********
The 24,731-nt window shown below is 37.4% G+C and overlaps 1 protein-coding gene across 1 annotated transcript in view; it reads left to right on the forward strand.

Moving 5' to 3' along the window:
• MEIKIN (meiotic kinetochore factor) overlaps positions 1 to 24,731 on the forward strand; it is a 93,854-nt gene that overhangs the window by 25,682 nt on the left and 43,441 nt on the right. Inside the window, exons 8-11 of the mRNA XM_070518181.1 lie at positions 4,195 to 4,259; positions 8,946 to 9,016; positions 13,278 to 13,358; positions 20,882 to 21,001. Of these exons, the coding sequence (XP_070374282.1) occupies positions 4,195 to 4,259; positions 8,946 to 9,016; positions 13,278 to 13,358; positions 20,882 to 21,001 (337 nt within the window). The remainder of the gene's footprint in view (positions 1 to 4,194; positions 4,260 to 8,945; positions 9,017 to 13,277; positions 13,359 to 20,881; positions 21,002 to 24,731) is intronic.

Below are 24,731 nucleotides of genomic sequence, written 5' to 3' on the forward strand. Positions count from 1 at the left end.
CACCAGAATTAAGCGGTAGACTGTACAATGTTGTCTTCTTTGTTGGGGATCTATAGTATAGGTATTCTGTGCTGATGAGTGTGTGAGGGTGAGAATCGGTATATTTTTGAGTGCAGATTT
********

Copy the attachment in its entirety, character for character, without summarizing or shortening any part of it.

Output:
The 24,731-nt window shown below is 37.4% G+C and overlaps 1 protein-coding gene across 1 annotated transcript in view; it reads left to right on the forward strand.

Moving 5' to 3' along the window:
• MEIKIN (meiotic kinetochore factor) overlaps positions 1 to 24,731 on the forward strand; it is a 93,854-nt gene that overhangs the window by 25,682 nt on the left and 43,441 nt on the right. Inside the window, exons 8-11 of the mRNA XM_070518181.1 lie at positions 4,195 to 4,259; positions 8,946 to 9,016; positions 13,278 to 13,358; positions 20,882 to 21,001. Of these exons, the coding sequence (XP_070374282.1) occupies positions 4,195 to 4,259; positions 8,946 to 9,016; positions 13,278 to 13,358; positions 20,882 to 21,001 (337 nt within the window). The remainder of the gene's footprint in view (positions 1 to 4,194; positions 4,260 to 8,945; positions 9,017 to 13,277; positions 13,359 to 20,881; positions 21,002 to 24,731) is intronic.

Below are 24,731 nucleotides of genomic sequence, written 5' to 3' on the forward strand. Positions count from 1 at the left end.
CACCAGAATTAAGCGGTAGACTGTACAATGTTGTCTTCTTTGTTGGGGATCTATAGTATAGGTATTCTGTGCTGATGAGTGTGTGAGGGTGAGAATCGGTATATTTTTGAGTGCAGATTT